The appropriate Web Service client must be generated from the service WSDL via JAX-WS or Axis, or some other tool. This would be consumed from Portlet Service.


3. Evaluate & decide on the technology option for writing the content management portlet

A Portlet Action and Service needs to be designed to call the underlying CMIS, CMS Web Service or REST service. In many cases an enterprise may already have a portal platform, so content management features will need to be enabled for that portal.

Here are a couple of ways to do this:

Vendor Supplier Portlets

Some CMS vendors provide a JSR portlet, but it may or may not match what the enterprise is looking for from a collaboration perspective. It’s not as simple as taking the vendor provided portlet and dropping it into the portal platform. Aside from usability and functionality, authentication, security, transaction and other features need to be aligned with enterprise’s strategy. In most cases some work need to be done.

Write Your Own

An enterprise can decide to go ahead and write its own portlet to meet the business need. There are multiple choices to write a portlet :

  • Pure JSR 168/286 Portlet (with JSR Tags)
  • Struts Portlet (JSR 168/286 compliant)
  • Struts Portlet using Container Provider/Vendor API
  • JSF Portlet (JSR 168/286 compliant)
  • JSF Portlet using container Provider/Vendor API)

The JSF or Struts framework have their own strengths. You should design and develop JSR compliant portlets. The portlets should not be tied with the CMS vendor’s specific APIs so you don't loose portability. Pure JSR portlets might be the best choice, but JSR Complaint Struts portlets or JSR compliant JSF Portlets might be used as well.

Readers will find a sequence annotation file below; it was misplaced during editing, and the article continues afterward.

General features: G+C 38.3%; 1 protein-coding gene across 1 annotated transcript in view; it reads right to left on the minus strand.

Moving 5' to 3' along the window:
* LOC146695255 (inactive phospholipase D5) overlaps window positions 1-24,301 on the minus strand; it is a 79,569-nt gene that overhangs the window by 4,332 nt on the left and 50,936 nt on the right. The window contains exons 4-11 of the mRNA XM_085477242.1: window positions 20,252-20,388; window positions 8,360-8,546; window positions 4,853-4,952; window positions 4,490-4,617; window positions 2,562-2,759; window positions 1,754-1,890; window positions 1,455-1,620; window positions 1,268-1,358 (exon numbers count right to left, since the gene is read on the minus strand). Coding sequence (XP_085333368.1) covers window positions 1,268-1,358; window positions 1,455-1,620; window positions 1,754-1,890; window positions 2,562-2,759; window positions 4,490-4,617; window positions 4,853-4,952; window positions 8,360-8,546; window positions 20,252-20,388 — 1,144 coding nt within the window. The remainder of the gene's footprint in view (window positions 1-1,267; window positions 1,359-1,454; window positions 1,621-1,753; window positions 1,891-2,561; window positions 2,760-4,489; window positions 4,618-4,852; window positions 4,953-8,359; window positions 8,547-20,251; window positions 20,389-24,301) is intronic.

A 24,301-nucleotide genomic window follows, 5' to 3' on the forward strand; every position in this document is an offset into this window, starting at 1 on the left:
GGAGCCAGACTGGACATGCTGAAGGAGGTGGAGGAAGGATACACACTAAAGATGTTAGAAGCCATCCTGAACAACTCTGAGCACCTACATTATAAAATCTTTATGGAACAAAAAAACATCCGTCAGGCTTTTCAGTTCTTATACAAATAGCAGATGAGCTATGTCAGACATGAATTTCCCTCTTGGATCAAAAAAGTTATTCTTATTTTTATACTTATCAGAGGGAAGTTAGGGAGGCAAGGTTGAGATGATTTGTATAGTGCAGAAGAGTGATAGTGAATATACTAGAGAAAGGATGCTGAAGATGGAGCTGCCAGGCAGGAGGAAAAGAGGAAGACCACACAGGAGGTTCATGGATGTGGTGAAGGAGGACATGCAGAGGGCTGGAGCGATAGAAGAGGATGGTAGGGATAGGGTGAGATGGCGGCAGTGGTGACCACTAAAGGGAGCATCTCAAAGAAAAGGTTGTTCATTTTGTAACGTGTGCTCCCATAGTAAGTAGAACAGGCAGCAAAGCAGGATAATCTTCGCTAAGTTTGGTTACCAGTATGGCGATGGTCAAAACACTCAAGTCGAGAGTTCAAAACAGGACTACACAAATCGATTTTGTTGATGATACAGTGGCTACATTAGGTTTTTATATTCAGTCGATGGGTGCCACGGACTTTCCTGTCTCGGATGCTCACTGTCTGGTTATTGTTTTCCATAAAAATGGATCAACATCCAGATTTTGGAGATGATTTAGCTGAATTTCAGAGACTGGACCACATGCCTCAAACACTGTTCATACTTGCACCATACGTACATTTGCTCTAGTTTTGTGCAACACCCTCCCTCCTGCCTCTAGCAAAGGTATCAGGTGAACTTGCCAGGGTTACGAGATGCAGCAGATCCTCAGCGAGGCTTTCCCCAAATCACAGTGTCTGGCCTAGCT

4. Decide the strategy on SSO/Authentication from Portal to CMS

User sessions need to be created in the CMS repository to do any kind of CMS related operation. If the portal solution is already integrated with an SSO infrastructure (OAM, Netegrity, etc…), this will be easier to do. The SSO Provider can generate the token, and that token can be passed and used to create a session for CMS related operations. A plug-in may need to be written in the content management system to authenticate the SSO token (if a plug-in is not already available for the specific SSO provider).

If the portal solution is not integrated with an SSO Provider, the named user Authentication approach can be followed. A generic userid/password combination is stored in the service code and the CMS session can be established using this generic id when required. This generic user is going to run all the services on behalf of other users. The SAML standard also can be used to establish a CMS session.



5. Find the strategy on Community, security/authorization management

There are portal solutions — such as Liferay — available today that come with built in community concepts. Also any enterprise can build community capabilities within the enterprise portal. And most content management system also offer collaboration services and features. There are a few choices available to bridge the gap:

  • Have the portal be the single source of truth for community. So the community and its governance, security, creation, modification and deletion capabilities would be propagated to the CMS real time via the portal.
  • In cases where the portal will not be the single point of entry for the content management system, community capabilities and security would also need to be created and managed in the CMS. In that event, portal community and security information will need to be brought in sync.


Integrating a content management system with an enterprise portal solution is not trivial as it involves integration between different products. But a successful integration backed by a solid business goal and technical architecture can bring the business value right way and improve the overall organization performance many fold.


About the Author

Palash Ghosh is a BEA Certified Enterprise Architect, IBM Cerified OOAD & SOA Soln Designer and has more than 11 years of software architecting, designing, management experience working with the global fortune 100 companies focusing on providing business and technology solutions across diverse range of technologies. He is currently leading multiple initiative(s) in ECM, Portal, Collaboration & SOA/BPM space for fortune 100 Companies. His current interests include SOA, cloud computing.

Apache Chemistry Gains New Contributors via OpenCMIS

Just recently, we reported on Nuxeo’s (site) steady progress with Apache Chemistry, a Java implementation of the CMIS spec.